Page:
Should SCOTUS arguments be livestreamed?
The U.S. Supreme Court. Erik Cox Photography / Shutterstock.com
Last week, in a break from usual practice, the U.S. Supreme Court released audio of oral arguments in Trump v. Hawaii, which concerned the legality of President Donald Trump's travel ban.
Typical practice is to release transcripts the day of argument and audio the Friday after oral argument, Case Western Reserve University School of Law professor Jonathan Adler noted at the Volokh Conspiracy. But releasing it the same day worked well, and he sees no reason not to do this for every case.
“Perhaps some on the court fear that releasing same-day audio would encourage advocates (or even justices) to grandstand during oral arguments in the hopes of influencing evening newscasts,” Adler wrote. But “if same-day audio of Trump v. Hawaii can be released without negative incident, I think we can handle same-day audio of cases about the interstices of the Armed Career Criminal Act or ERISA.”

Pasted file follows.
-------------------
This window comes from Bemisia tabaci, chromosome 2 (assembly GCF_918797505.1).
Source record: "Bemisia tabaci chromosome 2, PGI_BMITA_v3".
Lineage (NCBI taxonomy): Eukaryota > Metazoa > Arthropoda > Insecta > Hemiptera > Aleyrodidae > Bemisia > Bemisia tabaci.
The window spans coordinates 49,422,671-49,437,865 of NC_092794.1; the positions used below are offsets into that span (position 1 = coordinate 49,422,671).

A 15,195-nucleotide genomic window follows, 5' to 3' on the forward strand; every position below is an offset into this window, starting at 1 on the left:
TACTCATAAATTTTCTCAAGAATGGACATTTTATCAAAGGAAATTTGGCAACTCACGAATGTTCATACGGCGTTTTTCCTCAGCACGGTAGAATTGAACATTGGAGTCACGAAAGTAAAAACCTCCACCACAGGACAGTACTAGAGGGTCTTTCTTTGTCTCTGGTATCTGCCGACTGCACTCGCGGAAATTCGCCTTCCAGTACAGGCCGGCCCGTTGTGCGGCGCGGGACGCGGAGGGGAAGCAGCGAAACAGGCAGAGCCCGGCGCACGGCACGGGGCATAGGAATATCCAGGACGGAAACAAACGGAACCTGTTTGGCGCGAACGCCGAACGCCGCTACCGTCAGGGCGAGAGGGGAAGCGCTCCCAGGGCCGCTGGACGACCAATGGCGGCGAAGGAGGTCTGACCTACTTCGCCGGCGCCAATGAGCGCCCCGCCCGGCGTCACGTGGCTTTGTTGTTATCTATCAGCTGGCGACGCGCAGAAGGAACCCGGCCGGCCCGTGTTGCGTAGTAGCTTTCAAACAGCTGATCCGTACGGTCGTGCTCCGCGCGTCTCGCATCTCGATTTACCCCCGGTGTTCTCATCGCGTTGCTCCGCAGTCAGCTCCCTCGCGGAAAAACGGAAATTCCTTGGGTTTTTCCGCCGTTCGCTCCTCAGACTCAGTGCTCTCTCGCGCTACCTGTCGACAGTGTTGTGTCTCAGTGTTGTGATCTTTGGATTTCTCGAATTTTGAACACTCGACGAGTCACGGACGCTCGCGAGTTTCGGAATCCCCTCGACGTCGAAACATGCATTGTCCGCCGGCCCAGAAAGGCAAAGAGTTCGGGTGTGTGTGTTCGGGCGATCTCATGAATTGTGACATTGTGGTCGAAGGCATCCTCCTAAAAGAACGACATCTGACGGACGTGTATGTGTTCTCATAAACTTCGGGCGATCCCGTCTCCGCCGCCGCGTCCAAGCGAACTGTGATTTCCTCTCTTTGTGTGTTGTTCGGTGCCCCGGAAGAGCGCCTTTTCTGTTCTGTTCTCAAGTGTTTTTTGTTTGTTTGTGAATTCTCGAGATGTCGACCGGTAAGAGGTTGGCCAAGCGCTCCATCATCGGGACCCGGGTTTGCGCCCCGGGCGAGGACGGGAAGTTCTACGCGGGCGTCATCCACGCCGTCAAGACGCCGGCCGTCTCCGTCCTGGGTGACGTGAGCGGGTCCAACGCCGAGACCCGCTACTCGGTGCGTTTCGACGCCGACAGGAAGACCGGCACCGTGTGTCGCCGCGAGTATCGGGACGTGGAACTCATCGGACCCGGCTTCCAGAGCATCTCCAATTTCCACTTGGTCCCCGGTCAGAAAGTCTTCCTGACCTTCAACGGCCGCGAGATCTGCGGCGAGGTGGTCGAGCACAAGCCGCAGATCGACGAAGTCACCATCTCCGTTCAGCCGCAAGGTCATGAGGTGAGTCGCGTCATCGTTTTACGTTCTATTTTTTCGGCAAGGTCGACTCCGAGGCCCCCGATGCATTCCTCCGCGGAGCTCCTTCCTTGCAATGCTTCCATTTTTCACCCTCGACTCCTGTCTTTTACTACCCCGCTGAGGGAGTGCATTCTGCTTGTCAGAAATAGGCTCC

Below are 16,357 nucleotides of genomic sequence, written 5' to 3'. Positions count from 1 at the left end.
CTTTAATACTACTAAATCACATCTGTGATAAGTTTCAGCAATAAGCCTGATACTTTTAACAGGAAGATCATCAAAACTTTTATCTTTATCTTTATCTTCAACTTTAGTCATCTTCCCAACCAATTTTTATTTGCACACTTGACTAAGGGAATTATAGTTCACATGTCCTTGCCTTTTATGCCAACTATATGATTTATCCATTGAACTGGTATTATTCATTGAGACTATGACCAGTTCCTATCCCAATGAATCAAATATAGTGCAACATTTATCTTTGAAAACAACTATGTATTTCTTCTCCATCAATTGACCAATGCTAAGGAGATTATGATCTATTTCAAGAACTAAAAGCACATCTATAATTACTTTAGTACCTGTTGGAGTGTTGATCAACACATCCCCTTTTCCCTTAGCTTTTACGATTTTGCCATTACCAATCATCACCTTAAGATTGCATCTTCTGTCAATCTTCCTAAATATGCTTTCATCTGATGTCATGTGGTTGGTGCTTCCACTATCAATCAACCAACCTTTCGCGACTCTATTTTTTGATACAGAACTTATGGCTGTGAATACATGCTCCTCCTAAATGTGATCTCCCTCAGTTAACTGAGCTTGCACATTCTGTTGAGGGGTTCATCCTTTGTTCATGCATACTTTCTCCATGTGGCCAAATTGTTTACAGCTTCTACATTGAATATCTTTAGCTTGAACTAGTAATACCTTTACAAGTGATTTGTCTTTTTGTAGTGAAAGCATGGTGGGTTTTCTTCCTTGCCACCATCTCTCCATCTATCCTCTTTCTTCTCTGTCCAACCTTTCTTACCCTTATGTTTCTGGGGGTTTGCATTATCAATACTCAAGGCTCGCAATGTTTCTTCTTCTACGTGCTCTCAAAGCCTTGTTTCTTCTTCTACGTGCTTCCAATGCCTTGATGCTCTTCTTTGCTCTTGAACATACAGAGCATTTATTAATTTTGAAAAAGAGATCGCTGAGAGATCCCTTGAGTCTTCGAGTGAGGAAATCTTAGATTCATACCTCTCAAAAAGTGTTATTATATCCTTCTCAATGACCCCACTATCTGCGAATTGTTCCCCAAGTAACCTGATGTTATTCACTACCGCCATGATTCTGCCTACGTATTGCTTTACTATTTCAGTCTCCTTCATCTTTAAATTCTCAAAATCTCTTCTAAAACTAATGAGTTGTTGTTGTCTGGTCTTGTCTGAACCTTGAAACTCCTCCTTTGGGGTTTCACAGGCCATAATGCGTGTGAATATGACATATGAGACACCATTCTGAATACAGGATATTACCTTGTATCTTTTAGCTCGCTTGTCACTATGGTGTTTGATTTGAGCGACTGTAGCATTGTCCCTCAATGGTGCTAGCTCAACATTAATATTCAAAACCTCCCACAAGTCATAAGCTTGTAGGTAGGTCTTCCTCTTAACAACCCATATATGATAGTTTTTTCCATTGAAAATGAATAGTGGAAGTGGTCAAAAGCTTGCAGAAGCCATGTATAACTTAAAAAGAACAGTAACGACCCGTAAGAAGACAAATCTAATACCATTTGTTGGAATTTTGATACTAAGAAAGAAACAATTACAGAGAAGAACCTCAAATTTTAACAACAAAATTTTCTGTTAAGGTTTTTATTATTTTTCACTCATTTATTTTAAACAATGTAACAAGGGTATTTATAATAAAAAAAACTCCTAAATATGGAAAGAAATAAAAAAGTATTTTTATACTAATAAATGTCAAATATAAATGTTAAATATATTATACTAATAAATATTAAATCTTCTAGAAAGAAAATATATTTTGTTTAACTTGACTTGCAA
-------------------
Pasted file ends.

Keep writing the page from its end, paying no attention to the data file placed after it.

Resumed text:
In an essay for the Sacramento Bee, Erwin Chemerinsky, dean at the University of California at Berkeley School of Law, points out that the San Francisco-based 9th U.S. Circuit Court of Appeals provides a livestream of all of its oral arguments. “No adverse effects have been seen,” Chemerinsky wrote.
This week, we’d like to ask you: Should U.S. Supreme Court oral arguments be livestreamed? Why or why not? Would you ever watch live oral arguments if they were livestreamed?
Answer in the comments.
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